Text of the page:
Isn't programming enough? I don't see how adding external goals, which take even a little brainpower to think about rather than your program, is a useful addition in the long term.

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I guess it's more a problem of sticking to what you know then having a point system in place. Users just have to be sensible about it. I mean, having Senior in your job title instead of Junior will result in people taking you more serious. It doesn't mean you know everything about everything or that a Junior never has a better suggestion or answer. I don't see how that's different? Furthermore, I don't see how "the incentive pay" remark is relevant? Incentives work, monetary incentives however, will not motivate employees and fuel their creativity. Gaming might though. – Syg Jan 26 '11 at 9:01
"I mean, having Senior in your job title instead of Junior will result in people taking you more serious." [sic] Really? It's been 10 years since I've even known what my own job title was. Nobody has ever asked, and no technical person has ever told me theirs. Apart from the CEO and CTO, I've never known anybody's title at any company I've worked for. – Ken Feb 4 '11 at 19:24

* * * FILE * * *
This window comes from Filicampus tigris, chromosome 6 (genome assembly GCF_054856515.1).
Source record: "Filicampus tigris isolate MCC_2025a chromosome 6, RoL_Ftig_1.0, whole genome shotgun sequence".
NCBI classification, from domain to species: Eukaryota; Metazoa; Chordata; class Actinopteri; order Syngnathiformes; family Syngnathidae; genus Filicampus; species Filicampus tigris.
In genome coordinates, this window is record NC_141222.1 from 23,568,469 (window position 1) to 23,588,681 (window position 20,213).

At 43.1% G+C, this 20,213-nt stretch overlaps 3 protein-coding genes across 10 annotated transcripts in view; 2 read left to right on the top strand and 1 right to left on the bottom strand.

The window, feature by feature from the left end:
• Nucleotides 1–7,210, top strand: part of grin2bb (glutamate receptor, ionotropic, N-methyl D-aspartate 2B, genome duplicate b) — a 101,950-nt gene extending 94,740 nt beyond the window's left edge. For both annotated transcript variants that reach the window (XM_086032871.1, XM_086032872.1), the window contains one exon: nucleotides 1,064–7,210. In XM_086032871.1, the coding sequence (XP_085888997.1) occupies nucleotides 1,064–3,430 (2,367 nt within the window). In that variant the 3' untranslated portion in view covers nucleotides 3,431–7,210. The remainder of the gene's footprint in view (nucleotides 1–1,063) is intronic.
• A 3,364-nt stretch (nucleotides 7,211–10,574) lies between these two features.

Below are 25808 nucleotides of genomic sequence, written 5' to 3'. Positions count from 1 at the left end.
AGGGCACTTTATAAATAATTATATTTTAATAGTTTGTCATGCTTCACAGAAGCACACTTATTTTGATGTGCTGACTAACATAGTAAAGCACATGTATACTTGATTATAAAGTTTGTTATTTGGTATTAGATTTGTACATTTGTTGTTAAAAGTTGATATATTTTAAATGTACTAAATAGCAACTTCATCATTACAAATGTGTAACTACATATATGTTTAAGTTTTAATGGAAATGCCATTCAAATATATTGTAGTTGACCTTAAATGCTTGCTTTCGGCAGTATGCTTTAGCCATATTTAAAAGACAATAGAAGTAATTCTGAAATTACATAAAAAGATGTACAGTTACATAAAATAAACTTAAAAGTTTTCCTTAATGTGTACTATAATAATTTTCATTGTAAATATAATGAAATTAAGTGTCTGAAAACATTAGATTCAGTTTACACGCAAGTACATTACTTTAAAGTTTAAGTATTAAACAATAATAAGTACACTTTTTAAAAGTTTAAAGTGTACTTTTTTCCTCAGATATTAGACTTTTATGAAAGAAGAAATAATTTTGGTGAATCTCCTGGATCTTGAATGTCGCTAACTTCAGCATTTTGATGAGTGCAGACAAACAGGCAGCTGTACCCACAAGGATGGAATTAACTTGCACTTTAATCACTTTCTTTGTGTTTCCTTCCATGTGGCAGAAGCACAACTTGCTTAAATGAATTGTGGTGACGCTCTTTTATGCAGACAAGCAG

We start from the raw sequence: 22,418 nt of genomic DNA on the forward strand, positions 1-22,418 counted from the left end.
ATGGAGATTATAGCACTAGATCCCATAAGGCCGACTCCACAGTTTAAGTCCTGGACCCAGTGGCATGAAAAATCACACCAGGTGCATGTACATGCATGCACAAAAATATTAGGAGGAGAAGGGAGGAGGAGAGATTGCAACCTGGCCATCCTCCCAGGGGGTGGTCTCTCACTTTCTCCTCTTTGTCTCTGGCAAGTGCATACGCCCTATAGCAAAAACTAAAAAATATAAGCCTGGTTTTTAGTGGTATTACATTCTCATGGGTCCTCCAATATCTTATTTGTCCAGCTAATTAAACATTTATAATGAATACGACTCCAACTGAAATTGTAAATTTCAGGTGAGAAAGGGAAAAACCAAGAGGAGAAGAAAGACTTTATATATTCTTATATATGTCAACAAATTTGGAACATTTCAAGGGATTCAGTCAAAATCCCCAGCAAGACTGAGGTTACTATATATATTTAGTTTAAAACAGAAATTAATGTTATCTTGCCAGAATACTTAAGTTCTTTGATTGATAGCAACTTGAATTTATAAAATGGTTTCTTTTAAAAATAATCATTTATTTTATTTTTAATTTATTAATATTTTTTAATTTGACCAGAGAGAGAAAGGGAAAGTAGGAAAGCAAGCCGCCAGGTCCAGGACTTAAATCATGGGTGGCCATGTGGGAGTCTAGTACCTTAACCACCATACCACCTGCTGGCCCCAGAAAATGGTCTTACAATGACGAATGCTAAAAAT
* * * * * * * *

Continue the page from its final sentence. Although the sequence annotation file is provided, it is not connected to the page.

I'm not entirely sure that an IDE is an appropriate platform for achievements. Not because I think achievements don't belong outside of games, but because the tasks one undertakes whilst programming are so varied there would never be a fair playing-field. It's a complicated world.

That said, an end-user application such as a Finance-app, or a business app? I whole-heartedly endorse the concept. Sales people can get achievements in-system for making sales. Trainees get bronze-cups for creating 10 records, or doing 20 updates.

Achievement points could then be converted in to the company bonus scheme.

I think achievements outside of games is a great idea.